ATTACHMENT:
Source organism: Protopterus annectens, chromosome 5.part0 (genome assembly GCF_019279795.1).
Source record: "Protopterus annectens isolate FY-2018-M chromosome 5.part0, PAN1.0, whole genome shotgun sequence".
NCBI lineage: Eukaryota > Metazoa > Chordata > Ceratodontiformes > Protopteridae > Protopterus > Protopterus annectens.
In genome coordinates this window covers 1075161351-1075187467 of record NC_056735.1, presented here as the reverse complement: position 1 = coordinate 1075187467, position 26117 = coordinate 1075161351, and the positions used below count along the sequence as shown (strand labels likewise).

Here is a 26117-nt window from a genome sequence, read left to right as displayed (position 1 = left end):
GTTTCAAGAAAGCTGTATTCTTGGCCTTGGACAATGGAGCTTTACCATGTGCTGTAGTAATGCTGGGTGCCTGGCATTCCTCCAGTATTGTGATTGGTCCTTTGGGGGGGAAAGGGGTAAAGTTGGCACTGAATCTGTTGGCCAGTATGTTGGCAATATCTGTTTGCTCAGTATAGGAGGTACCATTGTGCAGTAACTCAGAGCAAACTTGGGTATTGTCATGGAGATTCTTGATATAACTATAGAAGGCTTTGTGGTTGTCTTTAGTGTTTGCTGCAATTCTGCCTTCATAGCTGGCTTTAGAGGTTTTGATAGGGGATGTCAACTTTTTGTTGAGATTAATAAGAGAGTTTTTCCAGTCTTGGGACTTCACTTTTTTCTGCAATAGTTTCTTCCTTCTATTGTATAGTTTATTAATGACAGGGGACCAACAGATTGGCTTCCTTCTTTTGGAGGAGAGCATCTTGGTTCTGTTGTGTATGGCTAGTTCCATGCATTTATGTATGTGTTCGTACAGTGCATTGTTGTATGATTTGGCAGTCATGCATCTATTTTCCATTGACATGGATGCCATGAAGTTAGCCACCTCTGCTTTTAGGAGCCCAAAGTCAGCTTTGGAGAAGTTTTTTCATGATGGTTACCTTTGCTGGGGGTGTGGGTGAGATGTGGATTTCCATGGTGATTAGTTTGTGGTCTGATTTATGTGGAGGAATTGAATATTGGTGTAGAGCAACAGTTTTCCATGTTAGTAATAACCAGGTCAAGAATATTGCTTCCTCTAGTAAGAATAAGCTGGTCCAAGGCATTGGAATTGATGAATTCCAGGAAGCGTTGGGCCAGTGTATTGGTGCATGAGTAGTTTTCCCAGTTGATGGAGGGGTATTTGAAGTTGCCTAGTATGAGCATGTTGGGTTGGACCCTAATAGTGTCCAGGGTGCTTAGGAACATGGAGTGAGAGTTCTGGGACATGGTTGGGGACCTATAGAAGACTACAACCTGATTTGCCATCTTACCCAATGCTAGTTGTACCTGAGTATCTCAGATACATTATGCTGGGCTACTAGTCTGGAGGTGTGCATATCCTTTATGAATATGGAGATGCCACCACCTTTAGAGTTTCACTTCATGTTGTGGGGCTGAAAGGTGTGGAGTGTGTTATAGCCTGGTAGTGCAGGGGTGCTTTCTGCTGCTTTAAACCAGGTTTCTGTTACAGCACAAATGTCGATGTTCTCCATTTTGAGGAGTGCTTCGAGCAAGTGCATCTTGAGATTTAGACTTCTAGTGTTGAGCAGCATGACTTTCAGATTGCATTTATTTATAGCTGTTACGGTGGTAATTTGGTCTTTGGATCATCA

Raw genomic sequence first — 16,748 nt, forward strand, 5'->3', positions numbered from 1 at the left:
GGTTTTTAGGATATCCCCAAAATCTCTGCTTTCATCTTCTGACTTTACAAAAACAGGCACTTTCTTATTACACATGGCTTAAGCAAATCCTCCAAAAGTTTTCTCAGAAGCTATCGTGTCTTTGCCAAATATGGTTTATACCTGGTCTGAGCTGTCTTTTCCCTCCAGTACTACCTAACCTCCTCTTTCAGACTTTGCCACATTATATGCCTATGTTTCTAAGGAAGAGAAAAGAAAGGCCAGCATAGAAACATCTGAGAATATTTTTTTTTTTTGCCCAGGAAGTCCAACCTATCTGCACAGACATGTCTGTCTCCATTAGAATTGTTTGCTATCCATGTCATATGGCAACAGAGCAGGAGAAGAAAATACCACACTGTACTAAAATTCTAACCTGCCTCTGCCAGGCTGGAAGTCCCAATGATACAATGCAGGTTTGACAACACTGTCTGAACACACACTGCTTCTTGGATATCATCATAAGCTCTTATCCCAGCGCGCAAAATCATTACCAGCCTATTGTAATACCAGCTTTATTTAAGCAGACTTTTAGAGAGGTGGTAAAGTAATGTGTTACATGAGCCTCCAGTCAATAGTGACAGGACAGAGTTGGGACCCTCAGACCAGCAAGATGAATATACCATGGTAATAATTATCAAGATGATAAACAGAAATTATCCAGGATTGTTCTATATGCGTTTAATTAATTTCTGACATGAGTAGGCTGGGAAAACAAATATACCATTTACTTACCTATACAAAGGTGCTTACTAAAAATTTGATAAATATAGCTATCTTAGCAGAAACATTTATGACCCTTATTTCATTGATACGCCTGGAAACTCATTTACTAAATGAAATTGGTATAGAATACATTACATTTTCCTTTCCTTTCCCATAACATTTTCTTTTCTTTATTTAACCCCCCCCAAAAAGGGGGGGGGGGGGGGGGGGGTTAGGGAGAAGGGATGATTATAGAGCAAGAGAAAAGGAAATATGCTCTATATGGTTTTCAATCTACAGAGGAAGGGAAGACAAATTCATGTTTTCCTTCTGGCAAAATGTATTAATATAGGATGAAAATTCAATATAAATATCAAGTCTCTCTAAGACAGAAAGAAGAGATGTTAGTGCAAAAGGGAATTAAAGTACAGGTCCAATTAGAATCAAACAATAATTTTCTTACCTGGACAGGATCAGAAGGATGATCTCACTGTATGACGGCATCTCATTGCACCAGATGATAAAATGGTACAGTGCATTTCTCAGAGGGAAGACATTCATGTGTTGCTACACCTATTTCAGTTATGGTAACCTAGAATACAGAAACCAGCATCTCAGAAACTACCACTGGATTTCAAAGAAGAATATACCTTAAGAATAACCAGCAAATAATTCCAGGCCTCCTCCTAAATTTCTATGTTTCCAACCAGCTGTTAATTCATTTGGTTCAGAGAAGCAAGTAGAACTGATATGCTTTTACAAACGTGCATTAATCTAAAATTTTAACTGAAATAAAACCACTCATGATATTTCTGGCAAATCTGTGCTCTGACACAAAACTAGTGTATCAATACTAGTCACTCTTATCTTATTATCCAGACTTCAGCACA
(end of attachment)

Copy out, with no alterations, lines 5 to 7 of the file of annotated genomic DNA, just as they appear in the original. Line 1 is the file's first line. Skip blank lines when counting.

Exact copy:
Here is a 26117-nt window from a genome sequence, read left to right as displayed (position 1 = left end):
GTTTCAAGAAAGCTGTATTCTTGGCCTTGGACAATGGAGCTTTACCATGTGCTGTAGTAATGCTGGGTGCCTGGCATTCCTCCAGTATTGTGATTGGTCCTTTGGGGGGGAAAGGGGTAAAGTTGGCACTGAATCTGTTGGCCAGTATGTTGGCAATATCTGTTTGCTCAGTATAGGAGGTACCATTGTGCAGTAACTCAGAGCAAACTTGGGTATTGTCATGGAGATTCTTGATATAACTATAGAAGGCTTTGTGGTTGTCTTTAGTGTTTGCTGCAATTCTGCCTTCATAGCTGGCTTTAGAGGTTTTGATAGGGGATGTCAACTTTTTGTTGAGATTAATAAGAGAGTTTTTCCAGTCTTGGGACTTCACTTTTTTCTGCAATAGTTTCTTCCTTCTATTGTATAGTTTATTAATGACAGGGGACCAACAGATTGGCTTCCTTCTTTTGGAGGAGAGCATCTTGGTTCTGTTGTGTATGGCTAGTTCCATGCATTTATGTATGTGTTCGTACAGTGCATTGTTGTATGATTTGGCAGTCATGCATCTATTTTCCATTGACATGGATGCCATGAAGTTAGCCACCTCTGCTTTTAGGAGCCCAAAGTCAGCTTTGGAGAAGTTTTTTCATGATGGTTACCTTTGCTGGGGGTGTGGGTGAGATGTGGATTTCCATGGTGATTAGTTTGTGGTCTGATTTATGTGGAGGAATTGAATATTGGTGTAGAGCAACAGTTTTCCATGTTAGTAATAACCAGGTCAAGAATATTGCTTCCTCTAGTAAGAATAAGCTGGTCCAAGGCATTGGAATTGATGAATTCCAGGAAGCGTTGGGCCAGTGTATTGGTGCATGAGTAGTTTTCCCAGTTGATGGAGGGGTATTTGAAGTTGCCTAGTATGAGCATGTTGGGTTGGACCCTAATAGTGTCCAGGGTGCTTAGGAACATGGAGTGAGAGTTCTGGGACATGGTTGGGGACCTATAGAAGACTACAACCTGATTTGCCATCTTACCCAATGCTAGTTGTACCTGAGTATCTCAGATACATTATGCTGGGCTACTAGTCTGGAGGTGTGCATATCCTTTATGAATATGGAGATGCCACCACCTTTAGAGTTTCACTTCATGTTGTGGGGCTGAAAGGTGTGGAGTGTGTTATAGCCTGGTAGTGCAGGGGTGCTTTCTGCTGCTTTAAACCAGGTTTCTGTTACAGCACAAATGTCGATGTTCTCCATTTTGAGGAGTGCTTCGAGCAAGTGCATCTTGAGATTTAGACTTCTAGTGTTGAGCAGCATGACTTTCAGATTGCATTTATTTATAGCTGTTACGGTGGTAATTTGGTCTTTGGATCATCA

Raw genomic sequence first — 16,748 nt, forward strand, 5'->3', positions numbered from 1 at the left: